Spitzer telescope endures, while Opportunity’s fate is pending
By Leena Singh and Surendra P. Sharma|December 2018
The Space Exploration Integration Committee brings together experts on topics relevant to future human and robotic exploration missions.
This year, Spitzer Space Telescope, one of NASA’s four Great Observatories, marked 15 years of operation since its August 2003 launch. Spitzer’s contributions include exoplanet detections such as TRAPPIST-1’s planetary system of seven Earth-sized planets; “direct light measurement” of exoplanets and their atmospheres triggering new methods in exoplanet science; and the development of an “exoplanet weather map” tracking surface temperature variations of certain classes of exoplanets. Spitzer’s other contributions include updates to the universe’s evolving star catalog; high-resolution spectral images of Saturn’s rings relative to its moons; and the earliest detection of buckyballs in space. Spitzer was designed for a 2½-year primary mission, but the telescope has lasted well beyond its expected lifespan.
NASA’s 15-year-old Mars exploration rover, Opportunity, has been silent since June after a dust storm encircled the planet, cutting off solar power to the rover and its ability to charge its batteries. Scientists are waiting to see if the rover will return to life from its low-power safe mode when the dust abates. Opportunity and its mate, Spirit, arrived on Mars in 2004 with a planned mission life of 90 Martian days. Opportunity has traveled more than 25 miles on the Martian surface. In February, it descended into Perseverance Valley, sending home pictures of rock stripes that suggest the one-time presence of water or ice. The InSight mission to Mars was launched in May. The probe was expected to land in late November and then go on to measure surface heat flow and seismic activity from Mars’ deep interior to understand how the rocky planet formed.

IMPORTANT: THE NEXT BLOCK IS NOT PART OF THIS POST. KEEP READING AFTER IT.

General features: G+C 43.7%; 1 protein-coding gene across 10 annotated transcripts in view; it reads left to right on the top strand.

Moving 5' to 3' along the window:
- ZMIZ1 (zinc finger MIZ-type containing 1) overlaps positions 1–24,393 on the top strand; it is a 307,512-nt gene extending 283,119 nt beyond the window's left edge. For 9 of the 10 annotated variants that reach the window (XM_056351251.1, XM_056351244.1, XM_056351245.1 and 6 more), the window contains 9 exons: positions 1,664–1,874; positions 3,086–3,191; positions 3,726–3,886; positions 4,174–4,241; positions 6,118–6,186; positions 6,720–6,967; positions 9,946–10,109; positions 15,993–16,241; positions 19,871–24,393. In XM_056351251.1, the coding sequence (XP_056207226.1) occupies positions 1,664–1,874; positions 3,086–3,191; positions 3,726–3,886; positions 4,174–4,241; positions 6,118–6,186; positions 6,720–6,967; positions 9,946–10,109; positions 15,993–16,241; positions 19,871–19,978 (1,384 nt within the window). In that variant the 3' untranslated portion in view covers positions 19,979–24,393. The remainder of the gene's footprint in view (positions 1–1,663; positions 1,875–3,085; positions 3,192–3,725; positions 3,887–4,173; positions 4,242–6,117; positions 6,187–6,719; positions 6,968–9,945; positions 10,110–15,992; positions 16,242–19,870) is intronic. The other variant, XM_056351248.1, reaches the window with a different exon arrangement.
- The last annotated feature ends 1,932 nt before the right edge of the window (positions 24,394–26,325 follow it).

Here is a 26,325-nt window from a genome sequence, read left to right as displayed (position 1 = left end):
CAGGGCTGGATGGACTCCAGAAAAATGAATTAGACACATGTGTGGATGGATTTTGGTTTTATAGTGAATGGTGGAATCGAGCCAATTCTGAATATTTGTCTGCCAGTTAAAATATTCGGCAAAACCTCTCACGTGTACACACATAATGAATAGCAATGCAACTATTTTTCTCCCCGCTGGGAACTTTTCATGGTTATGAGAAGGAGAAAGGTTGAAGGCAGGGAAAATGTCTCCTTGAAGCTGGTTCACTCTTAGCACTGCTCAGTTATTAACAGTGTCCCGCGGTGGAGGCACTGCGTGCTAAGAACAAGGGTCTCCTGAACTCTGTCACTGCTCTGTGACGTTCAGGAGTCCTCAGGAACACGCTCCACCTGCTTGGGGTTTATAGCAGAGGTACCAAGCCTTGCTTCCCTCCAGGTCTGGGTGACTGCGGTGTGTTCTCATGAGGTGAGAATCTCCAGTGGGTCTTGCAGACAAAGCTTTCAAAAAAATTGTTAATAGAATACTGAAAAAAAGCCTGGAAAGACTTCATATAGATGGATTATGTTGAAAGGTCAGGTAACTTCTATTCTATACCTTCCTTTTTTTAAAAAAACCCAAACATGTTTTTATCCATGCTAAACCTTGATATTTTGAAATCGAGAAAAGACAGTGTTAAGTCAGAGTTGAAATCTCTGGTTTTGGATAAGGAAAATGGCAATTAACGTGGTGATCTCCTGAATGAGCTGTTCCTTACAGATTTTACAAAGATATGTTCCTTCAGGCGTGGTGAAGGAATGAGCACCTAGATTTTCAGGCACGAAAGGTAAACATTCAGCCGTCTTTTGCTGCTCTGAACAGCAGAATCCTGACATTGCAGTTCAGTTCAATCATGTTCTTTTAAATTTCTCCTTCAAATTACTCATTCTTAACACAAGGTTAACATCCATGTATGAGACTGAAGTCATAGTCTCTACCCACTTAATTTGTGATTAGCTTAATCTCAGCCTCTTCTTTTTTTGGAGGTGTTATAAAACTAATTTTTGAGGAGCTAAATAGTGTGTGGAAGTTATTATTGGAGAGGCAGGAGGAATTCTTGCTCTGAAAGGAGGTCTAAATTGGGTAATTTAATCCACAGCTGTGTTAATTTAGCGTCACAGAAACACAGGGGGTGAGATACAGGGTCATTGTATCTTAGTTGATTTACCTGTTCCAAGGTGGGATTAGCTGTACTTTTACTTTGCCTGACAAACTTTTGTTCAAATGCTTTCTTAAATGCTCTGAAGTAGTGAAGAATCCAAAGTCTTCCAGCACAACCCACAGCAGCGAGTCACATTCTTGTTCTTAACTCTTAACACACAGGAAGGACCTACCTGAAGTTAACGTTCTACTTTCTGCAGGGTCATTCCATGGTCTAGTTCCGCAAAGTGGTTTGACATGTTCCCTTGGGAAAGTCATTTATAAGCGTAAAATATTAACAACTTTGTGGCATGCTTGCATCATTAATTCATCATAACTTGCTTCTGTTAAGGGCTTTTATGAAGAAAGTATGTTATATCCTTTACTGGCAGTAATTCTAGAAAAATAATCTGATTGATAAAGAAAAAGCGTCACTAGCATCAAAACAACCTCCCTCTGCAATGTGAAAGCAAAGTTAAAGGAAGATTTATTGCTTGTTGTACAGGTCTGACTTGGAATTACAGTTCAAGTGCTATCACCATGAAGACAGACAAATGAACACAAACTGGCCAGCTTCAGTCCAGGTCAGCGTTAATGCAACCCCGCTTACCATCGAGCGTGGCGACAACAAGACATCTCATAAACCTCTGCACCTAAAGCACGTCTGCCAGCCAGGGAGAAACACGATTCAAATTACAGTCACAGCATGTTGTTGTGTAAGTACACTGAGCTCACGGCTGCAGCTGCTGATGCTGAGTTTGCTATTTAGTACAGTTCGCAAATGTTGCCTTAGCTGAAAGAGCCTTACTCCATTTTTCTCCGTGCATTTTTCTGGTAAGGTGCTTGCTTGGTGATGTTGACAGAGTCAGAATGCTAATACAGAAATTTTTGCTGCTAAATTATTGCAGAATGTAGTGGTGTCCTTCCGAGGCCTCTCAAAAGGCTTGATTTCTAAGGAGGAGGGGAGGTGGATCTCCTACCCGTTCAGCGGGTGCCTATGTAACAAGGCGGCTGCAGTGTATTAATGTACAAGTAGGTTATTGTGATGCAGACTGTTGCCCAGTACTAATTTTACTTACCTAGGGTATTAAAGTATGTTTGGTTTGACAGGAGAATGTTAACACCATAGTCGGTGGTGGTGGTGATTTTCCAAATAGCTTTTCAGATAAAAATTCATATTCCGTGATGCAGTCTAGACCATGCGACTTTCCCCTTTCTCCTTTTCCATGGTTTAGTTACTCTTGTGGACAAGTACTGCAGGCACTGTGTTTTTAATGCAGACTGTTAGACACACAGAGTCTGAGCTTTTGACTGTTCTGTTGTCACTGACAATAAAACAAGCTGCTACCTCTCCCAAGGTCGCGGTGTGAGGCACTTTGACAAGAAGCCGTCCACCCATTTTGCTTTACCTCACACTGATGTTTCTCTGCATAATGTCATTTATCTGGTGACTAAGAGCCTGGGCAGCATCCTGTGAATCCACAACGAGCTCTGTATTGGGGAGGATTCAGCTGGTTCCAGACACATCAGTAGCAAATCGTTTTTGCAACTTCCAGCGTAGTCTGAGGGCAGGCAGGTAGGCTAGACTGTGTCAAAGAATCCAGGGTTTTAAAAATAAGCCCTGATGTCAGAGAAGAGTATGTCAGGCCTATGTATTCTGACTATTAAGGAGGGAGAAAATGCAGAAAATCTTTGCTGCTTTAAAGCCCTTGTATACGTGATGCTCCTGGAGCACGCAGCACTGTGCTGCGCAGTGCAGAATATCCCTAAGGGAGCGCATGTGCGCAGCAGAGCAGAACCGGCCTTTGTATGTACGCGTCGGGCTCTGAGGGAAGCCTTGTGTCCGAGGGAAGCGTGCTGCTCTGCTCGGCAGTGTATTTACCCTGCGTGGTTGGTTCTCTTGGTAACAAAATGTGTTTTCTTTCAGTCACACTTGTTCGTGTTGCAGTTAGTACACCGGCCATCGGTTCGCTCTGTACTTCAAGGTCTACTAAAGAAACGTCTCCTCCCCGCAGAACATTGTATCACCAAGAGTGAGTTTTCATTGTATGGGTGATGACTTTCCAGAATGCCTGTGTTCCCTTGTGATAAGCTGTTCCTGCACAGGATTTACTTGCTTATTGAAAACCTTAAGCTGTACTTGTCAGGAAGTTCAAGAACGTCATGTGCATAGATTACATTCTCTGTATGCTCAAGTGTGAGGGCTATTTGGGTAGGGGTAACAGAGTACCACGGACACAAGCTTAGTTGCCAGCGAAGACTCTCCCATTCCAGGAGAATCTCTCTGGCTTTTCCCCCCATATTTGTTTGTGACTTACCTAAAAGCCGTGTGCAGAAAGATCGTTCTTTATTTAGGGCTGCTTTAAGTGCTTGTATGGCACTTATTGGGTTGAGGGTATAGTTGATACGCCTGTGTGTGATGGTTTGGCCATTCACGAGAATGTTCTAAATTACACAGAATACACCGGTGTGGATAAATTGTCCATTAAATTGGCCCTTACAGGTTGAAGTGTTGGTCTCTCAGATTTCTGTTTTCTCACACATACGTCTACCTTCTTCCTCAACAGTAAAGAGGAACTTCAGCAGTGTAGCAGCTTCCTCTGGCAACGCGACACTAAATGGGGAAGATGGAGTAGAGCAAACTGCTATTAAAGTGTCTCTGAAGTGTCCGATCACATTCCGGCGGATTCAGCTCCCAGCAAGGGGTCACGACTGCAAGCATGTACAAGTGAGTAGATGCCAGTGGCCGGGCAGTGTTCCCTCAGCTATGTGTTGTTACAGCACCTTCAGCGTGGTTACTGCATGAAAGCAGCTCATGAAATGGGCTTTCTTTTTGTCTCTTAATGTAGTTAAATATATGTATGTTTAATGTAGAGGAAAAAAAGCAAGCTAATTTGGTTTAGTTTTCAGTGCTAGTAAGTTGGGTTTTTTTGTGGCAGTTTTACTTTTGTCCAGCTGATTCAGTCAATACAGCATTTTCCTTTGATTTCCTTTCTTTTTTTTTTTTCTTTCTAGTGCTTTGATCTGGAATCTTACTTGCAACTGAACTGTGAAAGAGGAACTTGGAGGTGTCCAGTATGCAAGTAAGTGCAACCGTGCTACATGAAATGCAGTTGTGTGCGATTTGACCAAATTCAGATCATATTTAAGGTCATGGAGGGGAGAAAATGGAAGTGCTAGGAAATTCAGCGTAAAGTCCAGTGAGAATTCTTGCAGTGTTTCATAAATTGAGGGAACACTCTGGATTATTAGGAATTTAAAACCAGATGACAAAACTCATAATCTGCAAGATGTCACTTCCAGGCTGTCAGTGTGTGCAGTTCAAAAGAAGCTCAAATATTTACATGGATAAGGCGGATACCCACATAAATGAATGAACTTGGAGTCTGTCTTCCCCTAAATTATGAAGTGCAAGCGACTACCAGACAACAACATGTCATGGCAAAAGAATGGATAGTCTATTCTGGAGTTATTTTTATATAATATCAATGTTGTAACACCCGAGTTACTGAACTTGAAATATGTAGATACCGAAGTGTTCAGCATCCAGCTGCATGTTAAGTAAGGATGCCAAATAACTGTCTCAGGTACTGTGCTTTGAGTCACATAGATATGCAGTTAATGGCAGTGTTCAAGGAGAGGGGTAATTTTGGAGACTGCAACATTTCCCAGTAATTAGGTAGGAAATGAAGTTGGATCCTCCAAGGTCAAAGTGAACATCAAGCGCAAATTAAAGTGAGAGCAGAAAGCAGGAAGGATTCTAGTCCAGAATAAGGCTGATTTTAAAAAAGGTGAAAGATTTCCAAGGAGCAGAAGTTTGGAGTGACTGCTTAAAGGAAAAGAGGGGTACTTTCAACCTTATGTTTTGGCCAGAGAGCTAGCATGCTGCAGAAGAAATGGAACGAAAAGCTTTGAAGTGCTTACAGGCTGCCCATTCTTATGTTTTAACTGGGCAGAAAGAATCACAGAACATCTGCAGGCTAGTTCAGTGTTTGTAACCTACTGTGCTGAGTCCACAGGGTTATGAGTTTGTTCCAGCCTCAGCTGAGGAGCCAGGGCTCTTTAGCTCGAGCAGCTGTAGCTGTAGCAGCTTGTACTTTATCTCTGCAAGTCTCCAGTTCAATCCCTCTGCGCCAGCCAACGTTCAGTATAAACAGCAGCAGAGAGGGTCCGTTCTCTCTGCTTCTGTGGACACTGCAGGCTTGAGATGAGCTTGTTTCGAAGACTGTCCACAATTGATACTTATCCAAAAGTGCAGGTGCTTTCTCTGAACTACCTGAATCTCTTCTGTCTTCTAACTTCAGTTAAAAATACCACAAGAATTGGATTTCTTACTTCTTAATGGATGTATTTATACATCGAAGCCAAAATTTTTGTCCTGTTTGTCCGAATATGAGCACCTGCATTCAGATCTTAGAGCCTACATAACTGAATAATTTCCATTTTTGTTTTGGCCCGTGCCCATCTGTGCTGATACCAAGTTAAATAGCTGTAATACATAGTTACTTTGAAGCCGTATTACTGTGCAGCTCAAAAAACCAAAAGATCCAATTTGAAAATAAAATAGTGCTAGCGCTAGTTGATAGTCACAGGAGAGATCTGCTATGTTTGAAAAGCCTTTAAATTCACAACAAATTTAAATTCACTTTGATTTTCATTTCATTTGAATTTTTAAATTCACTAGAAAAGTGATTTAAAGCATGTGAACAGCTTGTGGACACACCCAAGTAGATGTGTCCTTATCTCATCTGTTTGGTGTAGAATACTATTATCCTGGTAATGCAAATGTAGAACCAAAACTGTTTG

In June, Japan Aerospace Exploration Agency’s Hayabusa2 spacecraft rendezvoused with the asteroid Ryugu. Its mission was to collect a sample of asteroid material for return to Earth and to deploy four small rovers. In August, NASA’s asteroid-sample-return spacecraft, OSIRIS-REx, arrived within sighting distance — 2.2 million kilometers — of its target asteroid, Bennu, and commenced approach operations. Part of the New Frontiers program, OSIRIS-REx is NASA’s first mission to a near-Earth asteroid. The spacecraft will perform rendezvous maneuvers, including multiplanar flybys of Bennu, to build a mass and microgravity model and survey the asteroid’s surface. Eventually, OSIRIS-REx will descend to collect soil samples and return to Earth. For its survey operations, OSIRIS-REx is richly equipped with a multicamera suite, multispectrometer suite and laser altimeters. The spacecraft, launched in September 2016, was scheduled to arrive at Bennu in December.
NASA’s Parker Solar Probe launched in August to investigate the sun’s outer corona and solar wind. The spacecraft, which will approach within 4 million miles of the surface, will be protected by a carbon-carbon heat shield from external temperatures approaching 1,377 degrees Celsius.
Meanwhile, the Mercury mission, BepiColombo, launched in October as a joint project of the European Space Agency and Japan Aerospace Exploration Agency. The spacecraft triad, a transfer module carrying two science orbiters, will travel together using a combination of solar and electric propulsion, or SEP, aided by nine gravity-assist planetary flybys. Once in their target orbits, the two science spacecraft will make complementary measurements of the planet and its environment, from its interior to its interaction with solar wind. The results will provide insight into how a solar system’s innermost planets form and evolve close to the parent star.
NASA made important first steps this year to realize its gateway in lunar orbit with formal calls to commercial partners for proposals to build the gateway’s power and propulsion element — a 50-kilowatt SEP system — for first flight demonstration in 2022. NASA’s Exploration Campaign plans to establish the gateway to serve as a stepping off point to define a sustainable and viable architecture for cislunar operations, lunar access and missions to Mars and beyond. Together with the Space Launch System and Orion, gateway is central to advancing and sustaining human space exploration goals.
Photo: The Mercury Planetary Orbiter, part of the BepiColombo mission, during launch preparations at Europe’s Spaceport in Kourou, French Guiana. Credit: European Space Agency